Astronomers find galaxy that existed shortly after the Big Bang

Astronomers find galaxy that existed shortly after the Big Bang

Light took 13.5 billion years to travel

Record distance: Astronomers see galaxy that existed shortly after the Big Bang

It’s just a reddish spot in images of the starry sky—but it’s the most distant object astronomers have ever found: light from the HD1 galaxy took 13.5 billion years to reach Earth. Sky researchers can thus see the star system as it was 13.8 billion years ago, 300 million years after the Big Bang. The researchers write that it is still unclear why HD1 shines so brightly that it is visible at all from this distance. They present their findings in two studies in the journals “Monthly Notices of the Royal Astronomical Society” and “Astrophysical Journal”.

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“Questions about the nature of such a distant object are extremely difficult to answer,” admits Fabio Pacucci of the Harvard-Smithsonian Center for Astrophysics in the US, one of the discoverers of HD1. Because astronomers receive very little light because of their greater distance from the Milky Way. Surprisingly to the researchers, however, HD1 shines very brightly in ultraviolet light. “It can only be explained with high-energy processes that took place there billions of years ago,” Pacucci says.

Researchers have two possible explanations

Pacucci and his colleagues offer two possible explanations. Accordingly, many stars of the first cosmic generation may have formed in HD1. And such stars were more massive, hotter and more luminous than the stars in today’s universe. “This could explain the extreme brightness in the ultraviolet range,” Pacucci says.

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Second Explanation: HD1 hosts a supermassive black hole about 100 million solar masses. When a large amount of gas from the environment falls into such a black hole, high-energy radiation is also generated. However, it would be even more surprising for astronomers to find such a massive black hole 300 million years after the Big Bang. Describing “it will be a challenge”, according to the scientists.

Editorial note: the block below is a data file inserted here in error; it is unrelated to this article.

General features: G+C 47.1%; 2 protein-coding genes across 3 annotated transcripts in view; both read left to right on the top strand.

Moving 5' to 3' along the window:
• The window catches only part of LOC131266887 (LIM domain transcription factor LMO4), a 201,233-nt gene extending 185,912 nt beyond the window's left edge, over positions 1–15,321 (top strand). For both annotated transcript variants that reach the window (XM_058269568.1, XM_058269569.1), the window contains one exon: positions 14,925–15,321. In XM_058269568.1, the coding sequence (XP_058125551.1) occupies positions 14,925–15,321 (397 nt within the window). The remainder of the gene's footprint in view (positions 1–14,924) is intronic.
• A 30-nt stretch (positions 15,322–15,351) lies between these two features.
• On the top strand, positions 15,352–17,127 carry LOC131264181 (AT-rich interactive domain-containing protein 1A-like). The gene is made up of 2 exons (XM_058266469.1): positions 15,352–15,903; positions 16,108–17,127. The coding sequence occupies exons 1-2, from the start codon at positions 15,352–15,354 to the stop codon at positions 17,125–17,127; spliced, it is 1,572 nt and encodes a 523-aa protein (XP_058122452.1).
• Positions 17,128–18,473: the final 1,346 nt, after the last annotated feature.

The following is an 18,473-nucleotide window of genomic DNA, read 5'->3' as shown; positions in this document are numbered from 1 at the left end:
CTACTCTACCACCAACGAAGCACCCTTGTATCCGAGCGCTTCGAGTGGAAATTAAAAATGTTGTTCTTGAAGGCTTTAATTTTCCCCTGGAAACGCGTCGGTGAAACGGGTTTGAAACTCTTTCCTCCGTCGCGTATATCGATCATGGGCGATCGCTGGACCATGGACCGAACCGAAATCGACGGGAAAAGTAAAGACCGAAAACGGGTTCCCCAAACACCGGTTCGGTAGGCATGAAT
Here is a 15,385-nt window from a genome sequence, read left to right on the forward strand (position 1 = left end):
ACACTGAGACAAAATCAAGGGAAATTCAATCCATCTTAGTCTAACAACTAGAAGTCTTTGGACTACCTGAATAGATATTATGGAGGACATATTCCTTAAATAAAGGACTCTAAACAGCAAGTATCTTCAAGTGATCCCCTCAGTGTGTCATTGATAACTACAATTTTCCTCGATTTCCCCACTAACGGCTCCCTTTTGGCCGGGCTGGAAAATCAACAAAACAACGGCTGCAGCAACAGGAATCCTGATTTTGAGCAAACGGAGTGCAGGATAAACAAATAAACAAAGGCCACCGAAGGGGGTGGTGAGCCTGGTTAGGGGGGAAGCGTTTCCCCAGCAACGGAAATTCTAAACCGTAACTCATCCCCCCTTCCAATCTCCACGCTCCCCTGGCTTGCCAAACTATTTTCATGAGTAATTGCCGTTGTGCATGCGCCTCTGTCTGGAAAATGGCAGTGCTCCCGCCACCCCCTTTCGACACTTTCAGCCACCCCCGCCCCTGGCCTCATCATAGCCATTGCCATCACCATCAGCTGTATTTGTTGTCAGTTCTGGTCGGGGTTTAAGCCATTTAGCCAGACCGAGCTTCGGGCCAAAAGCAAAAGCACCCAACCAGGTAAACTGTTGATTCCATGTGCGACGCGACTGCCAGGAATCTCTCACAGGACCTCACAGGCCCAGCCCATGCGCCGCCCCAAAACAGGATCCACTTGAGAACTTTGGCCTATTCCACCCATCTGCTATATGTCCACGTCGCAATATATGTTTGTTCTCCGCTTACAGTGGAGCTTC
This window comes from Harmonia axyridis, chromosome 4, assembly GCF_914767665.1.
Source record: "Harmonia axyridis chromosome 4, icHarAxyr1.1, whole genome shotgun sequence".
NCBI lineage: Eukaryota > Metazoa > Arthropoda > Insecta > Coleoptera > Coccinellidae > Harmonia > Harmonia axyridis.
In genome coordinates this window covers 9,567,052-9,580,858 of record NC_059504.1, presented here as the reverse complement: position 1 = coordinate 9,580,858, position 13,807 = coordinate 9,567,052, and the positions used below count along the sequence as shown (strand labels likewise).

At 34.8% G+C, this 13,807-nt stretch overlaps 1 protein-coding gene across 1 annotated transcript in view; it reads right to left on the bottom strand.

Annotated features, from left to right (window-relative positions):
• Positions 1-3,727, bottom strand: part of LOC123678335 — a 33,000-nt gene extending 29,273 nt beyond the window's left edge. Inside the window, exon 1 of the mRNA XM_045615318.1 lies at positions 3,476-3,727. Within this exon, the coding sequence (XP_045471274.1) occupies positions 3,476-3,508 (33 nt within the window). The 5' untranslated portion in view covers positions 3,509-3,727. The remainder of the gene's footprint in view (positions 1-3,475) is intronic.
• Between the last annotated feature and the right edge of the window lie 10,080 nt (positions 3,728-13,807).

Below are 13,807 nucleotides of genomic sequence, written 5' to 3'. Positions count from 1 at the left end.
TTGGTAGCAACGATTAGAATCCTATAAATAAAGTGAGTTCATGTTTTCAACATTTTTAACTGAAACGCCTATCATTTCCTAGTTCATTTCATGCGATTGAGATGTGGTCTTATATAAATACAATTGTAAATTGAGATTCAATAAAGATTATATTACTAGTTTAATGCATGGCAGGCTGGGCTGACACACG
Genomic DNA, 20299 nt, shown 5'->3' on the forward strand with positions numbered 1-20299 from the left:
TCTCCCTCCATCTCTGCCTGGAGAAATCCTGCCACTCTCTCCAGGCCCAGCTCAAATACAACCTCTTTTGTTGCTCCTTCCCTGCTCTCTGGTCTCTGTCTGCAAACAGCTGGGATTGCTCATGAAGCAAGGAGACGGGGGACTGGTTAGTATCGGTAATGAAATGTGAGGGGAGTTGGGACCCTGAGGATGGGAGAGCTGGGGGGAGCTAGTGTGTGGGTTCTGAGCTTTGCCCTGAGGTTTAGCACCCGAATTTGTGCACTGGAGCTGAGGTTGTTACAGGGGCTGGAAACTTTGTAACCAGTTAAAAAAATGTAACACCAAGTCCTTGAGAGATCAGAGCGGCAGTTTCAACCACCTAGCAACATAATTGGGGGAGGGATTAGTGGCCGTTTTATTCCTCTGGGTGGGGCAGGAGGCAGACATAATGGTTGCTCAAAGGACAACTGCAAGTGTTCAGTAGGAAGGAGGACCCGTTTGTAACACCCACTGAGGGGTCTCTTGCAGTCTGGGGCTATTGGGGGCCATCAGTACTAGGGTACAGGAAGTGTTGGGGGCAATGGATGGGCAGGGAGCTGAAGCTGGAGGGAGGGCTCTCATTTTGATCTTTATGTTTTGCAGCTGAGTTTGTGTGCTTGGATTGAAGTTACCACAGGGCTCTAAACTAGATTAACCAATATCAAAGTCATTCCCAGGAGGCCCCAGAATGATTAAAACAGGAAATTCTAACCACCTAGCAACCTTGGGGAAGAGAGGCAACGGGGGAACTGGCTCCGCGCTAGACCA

Other researchers are expected to confirm this finding.

Finding a distant galaxy was a daunting task for Pakki’s team. For a total of more than 1200 hours, the researchers explored distant cosmic regions with multiple telescopes on the ground and in space. Pacucci and his colleagues took a closer look at more than 700,000 objects. In the end, HD1 betrayed itself by its strong red color: as the galaxy’s light participates in the expansion of space on its long path to Earth, the wavelength spreads and the light becomes redder and redder.

Observations with the ALMA telescope system – the Atacama Large Millimeter/submillimeter Array in Chile – finally confirmed the great distance: HD1 is 100 million light-years away from us compared to the previous record holder, the galaxy GN-z11. Nevertheless, the finding has yet to be independently confirmed by other researchers. Astronomers are relying on the new James Webb Space Telescope, which is currently delivering the first test images and is scheduled to begin scientific operations in the summer. According to Pacucci and his colleagues, if the record is confirmed, HD1 “will be a remarkable laboratory for studying the universe in an age hitherto inaccessible.”

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